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Wyoming Legislature fails to settle eminent domain issue

CHEYENNE – The state Legislature failed to settle the sensitive issue of whether wind farm developers can forcibly take land so they can stretch power lines to their turbines.

Instead, lawmakers who ended their 2011 session last week extended a moratorium banning private wind developers from using eminent domain for another two years, meaning the issue will be back again.

“I hope, in some form, somebody will come up with some idea that can satisfy all sides to the problem,” said Rep. Kermit Brown, R-Laramie and chairman of the House Judiciary Committee.

Eminent domain is the forced acquisition of private property for public use and has been used to build railroads, pipelines and other projects deemed necessary for the public good.

Lawmakers in 2010 imposed a one-year moratorium after concerns were raised about a potential boom in wind farm development and the extensive network of power lines required.

There were fears that many landowners would not receive fair treatment and compensation in acquiring their land for the so-called connector lines because of the power of eminent domain hanging over their heads.

With hundreds of turbines making up individual wind farms, the potential number of collector lines can be numerous and involve multiple landowners surrounding the land where the wind turbines are located.

A legislative task force chaired by Brown worked between last session and the 2011 session to study the eminent domain issue but was divided on a solution.

Two bills that attempted to deal with the matter quickly failed this year, and legislators settled on the moratorium extension until 2013.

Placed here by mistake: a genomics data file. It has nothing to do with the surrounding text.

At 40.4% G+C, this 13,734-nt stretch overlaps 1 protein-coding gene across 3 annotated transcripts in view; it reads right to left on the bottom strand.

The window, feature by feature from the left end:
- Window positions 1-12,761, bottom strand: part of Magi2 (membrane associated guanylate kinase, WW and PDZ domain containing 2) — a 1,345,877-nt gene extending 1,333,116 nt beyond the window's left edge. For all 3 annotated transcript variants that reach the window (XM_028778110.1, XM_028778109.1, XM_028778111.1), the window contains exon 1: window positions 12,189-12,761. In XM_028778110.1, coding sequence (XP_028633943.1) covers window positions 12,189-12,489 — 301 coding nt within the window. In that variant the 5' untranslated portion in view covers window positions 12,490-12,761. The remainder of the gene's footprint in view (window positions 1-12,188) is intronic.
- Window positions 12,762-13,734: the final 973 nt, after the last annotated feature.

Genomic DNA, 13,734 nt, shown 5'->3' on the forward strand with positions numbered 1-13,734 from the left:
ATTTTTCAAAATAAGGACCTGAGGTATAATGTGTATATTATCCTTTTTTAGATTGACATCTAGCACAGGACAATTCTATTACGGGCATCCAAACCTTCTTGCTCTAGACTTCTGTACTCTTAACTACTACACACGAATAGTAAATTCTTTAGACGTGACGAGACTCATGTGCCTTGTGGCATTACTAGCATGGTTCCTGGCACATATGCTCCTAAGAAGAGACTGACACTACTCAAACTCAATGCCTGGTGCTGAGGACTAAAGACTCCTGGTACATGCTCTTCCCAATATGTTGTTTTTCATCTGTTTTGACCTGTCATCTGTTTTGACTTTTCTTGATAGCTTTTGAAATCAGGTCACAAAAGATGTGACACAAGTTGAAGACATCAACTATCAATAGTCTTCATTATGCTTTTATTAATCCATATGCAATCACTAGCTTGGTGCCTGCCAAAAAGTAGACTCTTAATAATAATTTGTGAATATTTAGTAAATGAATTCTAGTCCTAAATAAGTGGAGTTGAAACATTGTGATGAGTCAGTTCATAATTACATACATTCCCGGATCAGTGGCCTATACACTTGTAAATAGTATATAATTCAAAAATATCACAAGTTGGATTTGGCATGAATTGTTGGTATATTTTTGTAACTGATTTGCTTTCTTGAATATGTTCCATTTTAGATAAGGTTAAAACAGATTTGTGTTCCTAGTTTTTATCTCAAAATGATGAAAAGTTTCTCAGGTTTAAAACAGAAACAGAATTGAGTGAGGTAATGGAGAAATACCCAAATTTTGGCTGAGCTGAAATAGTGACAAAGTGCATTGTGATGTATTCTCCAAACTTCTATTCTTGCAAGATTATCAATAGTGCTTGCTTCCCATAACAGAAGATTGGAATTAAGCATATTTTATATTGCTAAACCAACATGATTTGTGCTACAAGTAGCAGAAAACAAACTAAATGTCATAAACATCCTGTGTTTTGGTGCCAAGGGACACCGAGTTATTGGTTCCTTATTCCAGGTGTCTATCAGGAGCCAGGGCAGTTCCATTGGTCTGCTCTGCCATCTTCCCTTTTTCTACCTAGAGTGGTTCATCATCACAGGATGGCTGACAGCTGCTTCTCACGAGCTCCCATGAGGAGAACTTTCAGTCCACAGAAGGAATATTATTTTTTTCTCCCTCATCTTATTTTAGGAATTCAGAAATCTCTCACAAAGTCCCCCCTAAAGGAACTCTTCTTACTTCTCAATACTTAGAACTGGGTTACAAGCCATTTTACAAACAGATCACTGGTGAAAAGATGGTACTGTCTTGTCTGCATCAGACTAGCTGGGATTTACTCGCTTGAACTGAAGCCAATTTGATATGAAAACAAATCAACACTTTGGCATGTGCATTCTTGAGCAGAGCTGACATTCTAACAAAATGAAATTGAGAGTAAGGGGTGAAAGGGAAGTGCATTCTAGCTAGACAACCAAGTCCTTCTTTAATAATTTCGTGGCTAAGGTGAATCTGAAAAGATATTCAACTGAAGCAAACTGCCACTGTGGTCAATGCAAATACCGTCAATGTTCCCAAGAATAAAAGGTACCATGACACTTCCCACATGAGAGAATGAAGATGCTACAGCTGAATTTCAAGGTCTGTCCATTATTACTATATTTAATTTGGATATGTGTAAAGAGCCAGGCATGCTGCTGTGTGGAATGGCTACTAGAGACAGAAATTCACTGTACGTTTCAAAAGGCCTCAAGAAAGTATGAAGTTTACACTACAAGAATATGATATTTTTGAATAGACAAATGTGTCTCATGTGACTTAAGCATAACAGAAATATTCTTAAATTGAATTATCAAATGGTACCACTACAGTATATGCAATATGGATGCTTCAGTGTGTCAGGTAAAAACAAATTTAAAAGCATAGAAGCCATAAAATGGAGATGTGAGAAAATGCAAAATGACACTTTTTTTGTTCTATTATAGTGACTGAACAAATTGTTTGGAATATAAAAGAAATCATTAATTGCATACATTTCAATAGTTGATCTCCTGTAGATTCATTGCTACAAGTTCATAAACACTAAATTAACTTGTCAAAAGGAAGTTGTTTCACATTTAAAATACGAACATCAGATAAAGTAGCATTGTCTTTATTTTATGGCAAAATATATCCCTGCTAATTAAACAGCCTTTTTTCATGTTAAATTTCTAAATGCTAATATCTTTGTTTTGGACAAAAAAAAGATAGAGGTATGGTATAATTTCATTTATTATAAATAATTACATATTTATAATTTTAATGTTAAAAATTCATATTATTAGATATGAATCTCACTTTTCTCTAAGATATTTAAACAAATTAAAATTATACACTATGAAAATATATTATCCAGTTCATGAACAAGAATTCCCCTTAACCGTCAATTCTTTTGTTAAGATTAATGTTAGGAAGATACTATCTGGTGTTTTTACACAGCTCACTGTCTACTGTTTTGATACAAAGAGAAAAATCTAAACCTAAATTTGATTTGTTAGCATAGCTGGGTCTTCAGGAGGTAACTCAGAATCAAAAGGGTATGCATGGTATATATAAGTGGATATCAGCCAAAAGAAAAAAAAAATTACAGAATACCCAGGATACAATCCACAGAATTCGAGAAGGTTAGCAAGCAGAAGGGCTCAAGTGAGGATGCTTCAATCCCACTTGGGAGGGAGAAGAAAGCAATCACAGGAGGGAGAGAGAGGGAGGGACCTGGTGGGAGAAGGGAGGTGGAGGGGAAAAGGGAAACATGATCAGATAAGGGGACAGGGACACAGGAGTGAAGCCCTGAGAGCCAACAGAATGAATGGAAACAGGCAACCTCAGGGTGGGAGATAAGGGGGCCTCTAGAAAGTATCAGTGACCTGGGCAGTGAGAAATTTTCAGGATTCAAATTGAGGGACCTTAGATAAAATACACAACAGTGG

“That extension will expire in two years and they’ll again have the right of eminent domain if something isn’t done,” Brown said.

Dan Sullivan, a lobbyist for the Wyoming Power Producers Coalition, said the moratorium singles out the wind industry even though he’s not aware of eminent domain being used to condemn land for any wind projects in the state. Public utility companies still have the power to condemn land because those companies are subjected to government oversight.

“I think it sends a bad message to the industry that I think at least 10 or 12 years ago the state was trying to encourage that industry to come to Wyoming and to exploit the wind energy resource we have here,” Sullivan said Monday.

However, he said not much wind farm development that may require eminent domain powers is expected in Wyoming over the next couple of years.

Legislators did approve a bill that ties wind rights to the surface property.

“I think one of the things that made passage of that bill work was 100 and some years of history in this state with the split estate between the surface and the minerals and a desire not to have all that start over again with another split-off estate, which would be the wind estate,” Brown said.

[rest of article available at source]